Escalating tensions between the US and China and the new security law in Hong Kong
Amidst growing tensions between the US and China, China is putting money into Hong Kong and trying to preserve its status as a financial hub. Recently, China invoked a national security law criminalizing any act of secession, subversion, terrorism, and collusion with foreign or external forces, according to BBC. This law would give China even more control over Hong Kong – China will have control over how the law should be interpreted, it will establish a security office in Hong Kong with its own personnel, not subject to the jurisdiction of Hong Kong officials, this office can send some cases over to mainland China, some trials will be held behind closed doors, and people suspected of breaking the law will be wire-tapped and surveilled. Originally, Hong Kong had self-governing power, and a largely separate economic and legal framework from the rest of China, but China’s law erodes Hong Kong’s autonomy. The US said it would revoke Hong Kong’s special trading status between the two political entities. This entails that the US will halt defensive exports to Hong Kong, and restrict access to American high technology products. The subsequent political instability caused by this law has unnerved foreign investors, but China is trying to keep them by encouraging capital inflows, as the region around Hong Kong, Macau and neighboring Guangdong province constitute 12% of its GDP.
On Monday, a survey conducted by the American Chamber of Commerce in Hong Kong showed that 76% of respondents expressed concern about the new security law, 41% of that 76% were “extremely concerned,” but 64% did not have plans to move out of Hong Kong. 42% of respondents were pessimistic about their business prospects, and 25% said they were pessimistic in the short term and optimistic in the long term. 183 of its members were surveyed, 15% of the total membership. This data shows that there is overall uncertainty about Americans’ continued business prospects in Hong Kong.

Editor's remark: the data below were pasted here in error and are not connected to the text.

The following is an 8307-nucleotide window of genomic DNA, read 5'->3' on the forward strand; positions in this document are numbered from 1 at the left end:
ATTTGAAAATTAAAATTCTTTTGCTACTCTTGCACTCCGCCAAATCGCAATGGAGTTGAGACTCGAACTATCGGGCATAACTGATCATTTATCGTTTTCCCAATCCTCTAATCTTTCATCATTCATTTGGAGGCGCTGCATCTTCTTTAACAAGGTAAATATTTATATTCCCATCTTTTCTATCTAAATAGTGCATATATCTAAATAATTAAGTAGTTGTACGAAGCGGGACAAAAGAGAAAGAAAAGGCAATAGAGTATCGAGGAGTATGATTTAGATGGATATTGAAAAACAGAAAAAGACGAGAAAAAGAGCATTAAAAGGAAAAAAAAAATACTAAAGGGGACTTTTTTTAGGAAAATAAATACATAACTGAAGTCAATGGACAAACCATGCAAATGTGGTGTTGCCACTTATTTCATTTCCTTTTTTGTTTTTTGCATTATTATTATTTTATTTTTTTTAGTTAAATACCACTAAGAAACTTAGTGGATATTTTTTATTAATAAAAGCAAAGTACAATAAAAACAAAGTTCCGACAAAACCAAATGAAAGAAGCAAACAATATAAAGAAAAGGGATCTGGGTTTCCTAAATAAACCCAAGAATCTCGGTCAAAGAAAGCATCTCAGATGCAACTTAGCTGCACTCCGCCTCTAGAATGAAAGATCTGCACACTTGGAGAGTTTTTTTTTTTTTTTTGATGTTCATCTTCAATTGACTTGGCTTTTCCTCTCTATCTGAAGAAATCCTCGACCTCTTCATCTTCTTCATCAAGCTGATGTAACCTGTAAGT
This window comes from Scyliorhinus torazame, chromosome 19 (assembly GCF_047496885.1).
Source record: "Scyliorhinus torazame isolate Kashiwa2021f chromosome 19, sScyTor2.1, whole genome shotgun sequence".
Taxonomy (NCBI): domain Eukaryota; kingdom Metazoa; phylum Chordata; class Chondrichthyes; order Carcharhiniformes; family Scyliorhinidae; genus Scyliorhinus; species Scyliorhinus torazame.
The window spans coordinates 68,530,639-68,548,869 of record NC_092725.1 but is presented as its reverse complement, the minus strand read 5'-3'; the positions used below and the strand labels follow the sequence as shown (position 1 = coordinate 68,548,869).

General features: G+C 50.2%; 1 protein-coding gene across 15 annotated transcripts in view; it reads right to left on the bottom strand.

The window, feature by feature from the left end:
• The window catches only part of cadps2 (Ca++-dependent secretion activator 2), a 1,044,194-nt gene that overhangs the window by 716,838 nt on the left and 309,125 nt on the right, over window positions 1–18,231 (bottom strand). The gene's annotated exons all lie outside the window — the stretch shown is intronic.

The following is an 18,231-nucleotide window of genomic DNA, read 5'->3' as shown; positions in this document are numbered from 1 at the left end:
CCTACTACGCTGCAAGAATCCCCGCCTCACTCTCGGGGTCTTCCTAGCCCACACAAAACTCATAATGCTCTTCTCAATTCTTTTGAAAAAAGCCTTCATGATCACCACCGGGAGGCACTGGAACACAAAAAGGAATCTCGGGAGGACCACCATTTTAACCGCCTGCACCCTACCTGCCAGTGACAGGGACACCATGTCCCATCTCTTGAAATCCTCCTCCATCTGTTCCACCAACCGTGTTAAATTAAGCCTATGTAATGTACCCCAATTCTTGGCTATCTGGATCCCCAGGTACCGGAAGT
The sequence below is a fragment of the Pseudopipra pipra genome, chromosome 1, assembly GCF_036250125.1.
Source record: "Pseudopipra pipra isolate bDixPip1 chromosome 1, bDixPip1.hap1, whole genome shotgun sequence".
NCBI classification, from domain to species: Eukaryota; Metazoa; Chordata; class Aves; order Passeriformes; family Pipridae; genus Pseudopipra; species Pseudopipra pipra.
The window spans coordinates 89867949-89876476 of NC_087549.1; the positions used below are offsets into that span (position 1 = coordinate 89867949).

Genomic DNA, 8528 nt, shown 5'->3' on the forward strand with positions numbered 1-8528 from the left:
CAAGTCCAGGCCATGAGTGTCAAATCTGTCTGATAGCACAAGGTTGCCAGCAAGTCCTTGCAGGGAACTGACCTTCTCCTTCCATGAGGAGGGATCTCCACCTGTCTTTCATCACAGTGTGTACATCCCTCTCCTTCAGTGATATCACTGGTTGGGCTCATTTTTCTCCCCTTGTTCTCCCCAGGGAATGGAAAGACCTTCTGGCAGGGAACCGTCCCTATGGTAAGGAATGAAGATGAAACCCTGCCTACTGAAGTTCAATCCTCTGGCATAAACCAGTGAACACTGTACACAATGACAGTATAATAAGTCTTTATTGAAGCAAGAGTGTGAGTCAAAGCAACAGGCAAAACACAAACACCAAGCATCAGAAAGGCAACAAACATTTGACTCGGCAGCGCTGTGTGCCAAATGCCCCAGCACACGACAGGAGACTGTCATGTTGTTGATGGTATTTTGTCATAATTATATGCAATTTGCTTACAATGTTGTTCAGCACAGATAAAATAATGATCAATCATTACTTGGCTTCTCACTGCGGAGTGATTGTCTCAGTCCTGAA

On Wednesday, China vowed to retaliate after the US ended Hong Kong’s preferential trade status and cracked down on officials who cracked down on rights. Trump had signed the Hong Kong Autonomy Act, which penalizes banks doing business with Chinese officials who implement the security law. China’s foreign ministry criticized this decision as an interference of China’s internal affairs and would impose retaliatory tariffs. Trump has justified the Autonomy Act as a way to hold Chinese officials accountable. Hong Kong is a re-exporting hub, and goods that come from China can avoid US tariffs. By revoking the preferential trade agreement, China has to pay tariffs for exporting from Hong Kong as well.
Earnings and economic news this week
The second quarter earnings season is in a full swing. Major companies such as Coca-cola, Intel, Microsoft, Tesla, IBM and AT&T will report second quarter results this week. The economic news calendar is relatively light. In addition to weekly jobless claims on Thursday, the housing market data like new home sales, existing home sales and home prices will be released.